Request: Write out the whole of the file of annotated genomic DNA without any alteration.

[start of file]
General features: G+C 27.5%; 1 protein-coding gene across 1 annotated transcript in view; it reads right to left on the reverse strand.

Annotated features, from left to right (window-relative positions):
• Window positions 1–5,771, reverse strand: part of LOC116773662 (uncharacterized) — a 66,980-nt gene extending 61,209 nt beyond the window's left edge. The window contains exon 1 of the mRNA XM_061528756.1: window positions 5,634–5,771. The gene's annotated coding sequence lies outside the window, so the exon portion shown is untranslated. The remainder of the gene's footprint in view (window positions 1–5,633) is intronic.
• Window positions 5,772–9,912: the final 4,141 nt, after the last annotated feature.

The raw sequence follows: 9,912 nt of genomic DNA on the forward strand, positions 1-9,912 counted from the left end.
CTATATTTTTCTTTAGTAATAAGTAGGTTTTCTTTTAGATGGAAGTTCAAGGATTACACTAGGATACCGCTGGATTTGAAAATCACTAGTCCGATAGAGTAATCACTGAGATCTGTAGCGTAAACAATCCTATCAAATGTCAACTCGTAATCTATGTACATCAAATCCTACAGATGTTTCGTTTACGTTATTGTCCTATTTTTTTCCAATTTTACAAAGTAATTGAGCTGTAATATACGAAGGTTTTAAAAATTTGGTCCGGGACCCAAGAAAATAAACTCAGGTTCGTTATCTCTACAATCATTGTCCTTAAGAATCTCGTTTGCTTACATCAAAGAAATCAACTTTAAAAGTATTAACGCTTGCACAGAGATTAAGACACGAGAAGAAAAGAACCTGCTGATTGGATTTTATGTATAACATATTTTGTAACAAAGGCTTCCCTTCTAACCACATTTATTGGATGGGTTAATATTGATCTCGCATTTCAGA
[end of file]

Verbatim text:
General features: G+C 27.5%; 1 protein-coding gene across 1 annotated transcript in view; it reads right to left on the reverse strand.

Annotated features, from left to right (window-relative positions):
• Window positions 1–5,771, reverse strand: part of LOC116773662 (uncharacterized) — a 66,980-nt gene extending 61,209 nt beyond the window's left edge. The window contains exon 1 of the mRNA XM_061528756.1: window positions 5,634–5,771. The gene's annotated coding sequence lies outside the window, so the exon portion shown is untranslated. The remainder of the gene's footprint in view (window positions 1–5,633) is intronic.
• Window positions 5,772–9,912: the final 4,141 nt, after the last annotated feature.

The raw sequence follows: 9,912 nt of genomic DNA on the forward strand, positions 1-9,912 counted from the left end.
CTATATTTTTCTTTAGTAATAAGTAGGTTTTCTTTTAGATGGAAGTTCAAGGATTACACTAGGATACCGCTGGATTTGAAAATCACTAGTCCGATAGAGTAATCACTGAGATCTGTAGCGTAAACAATCCTATCAAATGTCAACTCGTAATCTATGTACATCAAATCCTACAGATGTTTCGTTTACGTTATTGTCCTATTTTTTTCCAATTTTACAAAGTAATTGAGCTGTAATATACGAAGGTTTTAAAAATTTGGTCCGGGACCCAAGAAAATAAACTCAGGTTCGTTATCTCTACAATCATTGTCCTTAAGAATCTCGTTTGCTTACATCAAAGAAATCAACTTTAAAAGTATTAACGCTTGCACAGAGATTAAGACACGAGAAGAAAAGAACCTGCTGATTGGATTTTATGTATAACATATTTTGTAACAAAGGCTTCCCTTCTAACCACATTTATTGGATGGGTTAATATTGATCTCGCATTTCAGA